I'm currently reading Sterling Berberian's Foundations of Real Analysis, and the first chapter had an overview of foundational mathematics from axiomatic set theory to constructive proof of the real numbers. I was looking over this chapter, and I found this exercise in the functions section:(adsbygoogle = window.adsbygoogle || []).push({});

- If [itex]f\circ h=g\circ h[/itex] and h is surjective, then f=g.

He notes afterwards that this cancellation law would fail if we admit the empty function. However, the way I see it empty functions are as follows:

- Functions from the empty set to the empty set
- Functions from the empty set to a nonempty set
- NOT functions from a nonempty set to the empty set

The first two cases, regardless of the initial and final sets, always have the same graph: the empty set. Admitting these (as far as I can tell) don't change any of the properties of functions. The third case, however, even if we "admitted" empty functions still would not exist, because by the definition of a function, every member of the initial set must be mapped to exactly one member of the final set. There are no members of the final set, however. That is, if our definition of the function made no mention of empty function one way or another, and you told me that:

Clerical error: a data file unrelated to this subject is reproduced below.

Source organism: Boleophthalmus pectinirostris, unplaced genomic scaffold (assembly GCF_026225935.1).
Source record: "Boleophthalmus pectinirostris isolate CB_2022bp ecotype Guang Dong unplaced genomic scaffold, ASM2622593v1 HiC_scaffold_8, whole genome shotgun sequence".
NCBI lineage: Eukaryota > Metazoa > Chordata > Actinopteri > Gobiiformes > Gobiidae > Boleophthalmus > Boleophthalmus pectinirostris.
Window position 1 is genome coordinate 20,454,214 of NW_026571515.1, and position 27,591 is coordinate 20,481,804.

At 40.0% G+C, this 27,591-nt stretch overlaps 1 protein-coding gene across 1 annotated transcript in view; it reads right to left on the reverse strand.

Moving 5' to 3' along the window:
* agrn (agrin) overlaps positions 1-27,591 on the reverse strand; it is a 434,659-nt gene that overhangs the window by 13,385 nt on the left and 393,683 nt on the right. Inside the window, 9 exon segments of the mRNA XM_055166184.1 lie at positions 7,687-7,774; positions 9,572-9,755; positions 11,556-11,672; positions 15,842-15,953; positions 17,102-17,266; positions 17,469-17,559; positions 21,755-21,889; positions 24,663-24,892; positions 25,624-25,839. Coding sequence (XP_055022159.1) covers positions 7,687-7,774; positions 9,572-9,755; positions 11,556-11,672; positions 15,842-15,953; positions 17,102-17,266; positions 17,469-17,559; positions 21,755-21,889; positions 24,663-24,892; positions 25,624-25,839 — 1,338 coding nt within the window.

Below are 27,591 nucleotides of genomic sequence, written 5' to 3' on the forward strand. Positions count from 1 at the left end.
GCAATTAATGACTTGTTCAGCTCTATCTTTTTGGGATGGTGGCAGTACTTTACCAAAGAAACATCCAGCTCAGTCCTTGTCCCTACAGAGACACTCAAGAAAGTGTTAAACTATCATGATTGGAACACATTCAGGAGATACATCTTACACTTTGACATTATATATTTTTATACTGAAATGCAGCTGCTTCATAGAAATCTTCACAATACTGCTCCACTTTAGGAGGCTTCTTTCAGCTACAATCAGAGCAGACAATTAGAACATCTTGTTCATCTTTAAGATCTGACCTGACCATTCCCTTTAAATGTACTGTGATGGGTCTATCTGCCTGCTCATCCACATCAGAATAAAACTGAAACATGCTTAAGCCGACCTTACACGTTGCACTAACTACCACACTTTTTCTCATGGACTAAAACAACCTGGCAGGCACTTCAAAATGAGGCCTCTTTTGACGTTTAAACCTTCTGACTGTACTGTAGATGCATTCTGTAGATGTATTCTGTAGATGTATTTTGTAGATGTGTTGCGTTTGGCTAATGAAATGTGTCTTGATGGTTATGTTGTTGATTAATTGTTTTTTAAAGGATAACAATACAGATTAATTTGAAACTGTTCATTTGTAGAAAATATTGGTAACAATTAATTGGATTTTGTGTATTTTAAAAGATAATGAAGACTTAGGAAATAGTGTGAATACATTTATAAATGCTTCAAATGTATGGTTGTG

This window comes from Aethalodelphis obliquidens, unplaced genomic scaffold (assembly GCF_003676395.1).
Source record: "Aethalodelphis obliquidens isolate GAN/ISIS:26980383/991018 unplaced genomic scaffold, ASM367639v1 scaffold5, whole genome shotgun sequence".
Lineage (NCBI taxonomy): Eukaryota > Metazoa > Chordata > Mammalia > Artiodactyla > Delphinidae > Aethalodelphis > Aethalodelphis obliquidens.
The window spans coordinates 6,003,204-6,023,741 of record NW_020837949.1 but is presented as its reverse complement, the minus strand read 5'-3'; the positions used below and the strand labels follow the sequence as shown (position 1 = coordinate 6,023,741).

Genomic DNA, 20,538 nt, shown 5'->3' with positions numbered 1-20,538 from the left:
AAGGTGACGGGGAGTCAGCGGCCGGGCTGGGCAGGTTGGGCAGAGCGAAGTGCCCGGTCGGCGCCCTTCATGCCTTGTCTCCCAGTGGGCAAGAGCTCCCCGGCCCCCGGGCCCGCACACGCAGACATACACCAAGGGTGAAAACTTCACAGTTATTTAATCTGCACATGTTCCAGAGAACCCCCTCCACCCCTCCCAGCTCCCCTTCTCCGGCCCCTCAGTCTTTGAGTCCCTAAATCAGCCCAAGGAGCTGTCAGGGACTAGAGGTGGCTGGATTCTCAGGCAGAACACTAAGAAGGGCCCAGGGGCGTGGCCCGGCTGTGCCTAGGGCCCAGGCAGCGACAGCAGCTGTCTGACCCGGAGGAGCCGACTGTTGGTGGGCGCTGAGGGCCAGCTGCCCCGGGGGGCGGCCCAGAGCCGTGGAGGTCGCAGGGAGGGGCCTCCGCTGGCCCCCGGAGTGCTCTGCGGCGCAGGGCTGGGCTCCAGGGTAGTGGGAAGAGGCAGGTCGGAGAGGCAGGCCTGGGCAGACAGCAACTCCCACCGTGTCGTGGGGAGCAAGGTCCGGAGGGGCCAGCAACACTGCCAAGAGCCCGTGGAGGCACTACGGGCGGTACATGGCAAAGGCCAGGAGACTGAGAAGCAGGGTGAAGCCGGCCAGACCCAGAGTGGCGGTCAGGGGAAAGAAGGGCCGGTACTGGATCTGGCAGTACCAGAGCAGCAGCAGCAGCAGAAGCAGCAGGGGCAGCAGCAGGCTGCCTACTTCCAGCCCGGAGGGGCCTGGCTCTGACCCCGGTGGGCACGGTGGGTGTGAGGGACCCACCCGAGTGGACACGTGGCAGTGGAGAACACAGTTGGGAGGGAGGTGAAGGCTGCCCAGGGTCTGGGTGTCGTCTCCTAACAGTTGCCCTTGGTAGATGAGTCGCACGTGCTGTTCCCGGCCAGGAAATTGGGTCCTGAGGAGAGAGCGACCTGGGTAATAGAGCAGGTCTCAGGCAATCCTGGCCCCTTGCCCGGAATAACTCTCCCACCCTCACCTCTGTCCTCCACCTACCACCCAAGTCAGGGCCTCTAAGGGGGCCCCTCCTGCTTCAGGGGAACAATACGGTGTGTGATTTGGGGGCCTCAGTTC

[itex]f:X\rightarrow Y[/itex]

I can logically conclude that:

[itex](Y=\{\})\Rightarrow (X=\{\})[/itex].

Essentially, although empty functions are degenerate, I don't see that the actually complicate the machinery. One of the three types is problematic, and that particular type is tautologically nonexistent.

Am I missing something, or did Berberian likely just choose not to with all this because it's rather trivial anyways?

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# Empty Function

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